Homeless thief stole bank card from disabled stepdad’s sheltered accommodation

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Bank cards
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A thief took his sick and vulnerable stepfather’s bank card from his sheltered accommodation and helped himself to his cash.

 The victim had left the card on his kitchen table, ready for a neighbour to help him with his shopping, Sunderland magistrates heard.

 But Grant Gettins, 30, took advantage of his stepdad’s trust when he let him into his serviced flat in Hendon.

 Prosecutor Paul Anderson said Gettins approached the victim at 10pm on August 23.

 “He asked if he could come into his flat to get his mother’s telephone number, she was at Sunderland Royal Hospital,” Mr Anderson said.

“It was written down on the kitchen table. The injured party usually leaves his bank card on the table because he needs assistance from a neighbour to go shopping.”

 The next morning, the card was missing and the victim contacted his bank to be told that £100 had been withdrawn from a cashpoint at Villette Road Post Office between 7.30am and 8am that morning.

 In a victim statement, the stepfather said: “I’m a vulnerable person and this incident has left me distressed. I suffer from hypertension and nerve damage and I use a walking stick due to mobility problems.”

 Gettins, of Tel-el-Kebir Road, Hendon, was arrested and interviewed by police.

 “He said he felt very bad about things. He had gone in and taken the card. He said he was homeless and had used it outside the post office and got £100 for himself. He said he wanted to make good the loss, but I don’t think anything has happened.”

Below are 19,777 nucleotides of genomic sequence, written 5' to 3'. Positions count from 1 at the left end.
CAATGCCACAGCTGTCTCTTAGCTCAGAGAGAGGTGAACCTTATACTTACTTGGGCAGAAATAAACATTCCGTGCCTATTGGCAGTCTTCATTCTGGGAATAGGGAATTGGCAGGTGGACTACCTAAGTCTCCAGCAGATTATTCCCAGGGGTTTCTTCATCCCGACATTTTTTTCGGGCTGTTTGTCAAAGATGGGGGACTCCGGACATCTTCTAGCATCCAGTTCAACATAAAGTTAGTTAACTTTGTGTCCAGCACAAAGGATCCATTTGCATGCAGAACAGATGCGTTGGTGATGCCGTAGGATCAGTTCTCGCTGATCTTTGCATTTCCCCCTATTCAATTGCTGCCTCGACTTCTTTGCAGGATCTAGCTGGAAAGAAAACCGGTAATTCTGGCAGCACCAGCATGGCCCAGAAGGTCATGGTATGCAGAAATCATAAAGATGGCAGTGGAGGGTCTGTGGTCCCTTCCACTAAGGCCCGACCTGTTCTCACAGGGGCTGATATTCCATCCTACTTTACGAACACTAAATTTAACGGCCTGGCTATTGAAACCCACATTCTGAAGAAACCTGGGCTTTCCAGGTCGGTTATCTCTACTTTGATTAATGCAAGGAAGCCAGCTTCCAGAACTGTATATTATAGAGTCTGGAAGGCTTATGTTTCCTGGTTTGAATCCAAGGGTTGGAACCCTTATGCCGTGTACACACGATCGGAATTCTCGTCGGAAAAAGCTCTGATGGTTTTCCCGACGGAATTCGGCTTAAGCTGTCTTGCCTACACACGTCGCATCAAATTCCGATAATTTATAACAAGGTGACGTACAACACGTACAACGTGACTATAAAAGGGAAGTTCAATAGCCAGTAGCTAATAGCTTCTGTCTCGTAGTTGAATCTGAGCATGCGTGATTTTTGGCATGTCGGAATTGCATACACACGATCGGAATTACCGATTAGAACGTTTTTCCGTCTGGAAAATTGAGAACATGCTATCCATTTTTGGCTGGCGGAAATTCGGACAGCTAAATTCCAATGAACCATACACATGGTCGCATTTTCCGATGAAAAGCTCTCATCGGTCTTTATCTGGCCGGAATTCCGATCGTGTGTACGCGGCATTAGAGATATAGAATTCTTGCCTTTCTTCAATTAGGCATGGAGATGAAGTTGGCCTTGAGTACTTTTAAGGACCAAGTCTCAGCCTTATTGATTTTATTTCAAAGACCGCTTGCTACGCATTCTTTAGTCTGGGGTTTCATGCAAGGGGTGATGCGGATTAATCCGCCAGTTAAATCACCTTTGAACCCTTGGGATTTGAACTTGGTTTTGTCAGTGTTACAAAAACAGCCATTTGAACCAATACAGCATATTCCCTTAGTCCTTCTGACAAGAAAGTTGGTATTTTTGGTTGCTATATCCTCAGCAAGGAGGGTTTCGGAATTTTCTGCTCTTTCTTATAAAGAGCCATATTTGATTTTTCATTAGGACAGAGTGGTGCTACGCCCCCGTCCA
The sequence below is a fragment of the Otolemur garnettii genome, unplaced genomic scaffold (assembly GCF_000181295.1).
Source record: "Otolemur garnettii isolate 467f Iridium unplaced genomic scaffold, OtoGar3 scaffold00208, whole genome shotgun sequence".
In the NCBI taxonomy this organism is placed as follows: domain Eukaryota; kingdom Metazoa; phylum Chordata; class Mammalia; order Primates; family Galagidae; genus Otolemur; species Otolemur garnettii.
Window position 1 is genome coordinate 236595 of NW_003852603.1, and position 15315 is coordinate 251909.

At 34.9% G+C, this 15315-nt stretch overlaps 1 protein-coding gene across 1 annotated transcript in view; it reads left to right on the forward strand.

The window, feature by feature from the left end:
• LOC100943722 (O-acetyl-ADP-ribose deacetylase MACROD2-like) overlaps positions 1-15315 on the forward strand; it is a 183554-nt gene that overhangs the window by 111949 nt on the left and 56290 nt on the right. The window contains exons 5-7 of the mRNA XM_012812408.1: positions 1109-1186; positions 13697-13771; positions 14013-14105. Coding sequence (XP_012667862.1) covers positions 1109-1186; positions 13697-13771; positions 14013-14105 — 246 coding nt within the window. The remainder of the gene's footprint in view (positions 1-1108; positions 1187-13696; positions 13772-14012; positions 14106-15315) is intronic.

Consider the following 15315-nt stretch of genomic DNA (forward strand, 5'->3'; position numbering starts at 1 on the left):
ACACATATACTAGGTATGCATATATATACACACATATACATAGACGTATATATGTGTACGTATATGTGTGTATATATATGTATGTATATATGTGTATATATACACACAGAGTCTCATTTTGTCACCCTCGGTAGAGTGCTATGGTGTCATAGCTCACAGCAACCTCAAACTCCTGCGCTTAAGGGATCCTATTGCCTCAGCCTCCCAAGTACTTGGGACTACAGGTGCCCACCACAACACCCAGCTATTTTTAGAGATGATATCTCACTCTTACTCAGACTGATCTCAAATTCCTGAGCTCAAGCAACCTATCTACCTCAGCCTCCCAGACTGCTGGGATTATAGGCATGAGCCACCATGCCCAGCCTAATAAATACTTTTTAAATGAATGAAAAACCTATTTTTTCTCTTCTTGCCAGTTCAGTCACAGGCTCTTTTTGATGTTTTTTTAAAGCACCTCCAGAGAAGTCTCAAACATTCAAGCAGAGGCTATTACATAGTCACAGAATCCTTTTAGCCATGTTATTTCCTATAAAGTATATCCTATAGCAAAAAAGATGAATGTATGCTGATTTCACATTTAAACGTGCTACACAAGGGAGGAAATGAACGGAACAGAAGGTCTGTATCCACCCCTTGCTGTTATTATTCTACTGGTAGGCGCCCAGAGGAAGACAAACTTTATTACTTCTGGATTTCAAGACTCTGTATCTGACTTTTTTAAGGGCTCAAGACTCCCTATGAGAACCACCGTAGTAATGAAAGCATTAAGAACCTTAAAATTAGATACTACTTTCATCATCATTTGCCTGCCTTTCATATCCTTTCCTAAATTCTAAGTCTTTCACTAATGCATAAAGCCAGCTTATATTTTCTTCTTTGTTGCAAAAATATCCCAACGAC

Gettins, who only has one previous conviction for shoplifting, admitted theft and fraud by false representation.

 Heather Bolton, defending, said: “The injured party is Mr Gettins’ stepfather. He must have known his PIN number.

 “Mr Gettins was homeless. He didn’t have any income. He went into the property, he was invited in the property and he saw the card and he at the spur of the moment he took the card and he was aware of the PIN. He’s made some withdrawals.

 “He has tried to repay the victim and he has been to the property to try and pay the money back, but he hasn’t been able to get in.

 “He has rung the concierge who will not let him in without the complainant being there. He is remorseful for his actions.”

 District Judge Roger Elsey, said: “The offence clearly has an impact on your victim who will now be unable to trust you. You now have a serious conviction recorded against you and if you re-offend the sentence has to be more severe.”

 Judge Elsey made a compensation order for £200. “To compensate for the distress as well as the financial loss,” he said.

 Gettins was also told to pay a £50 costs and a £180 criminal courts charge.

 The judge added: “You haven’t gained at all from this, you have lost.”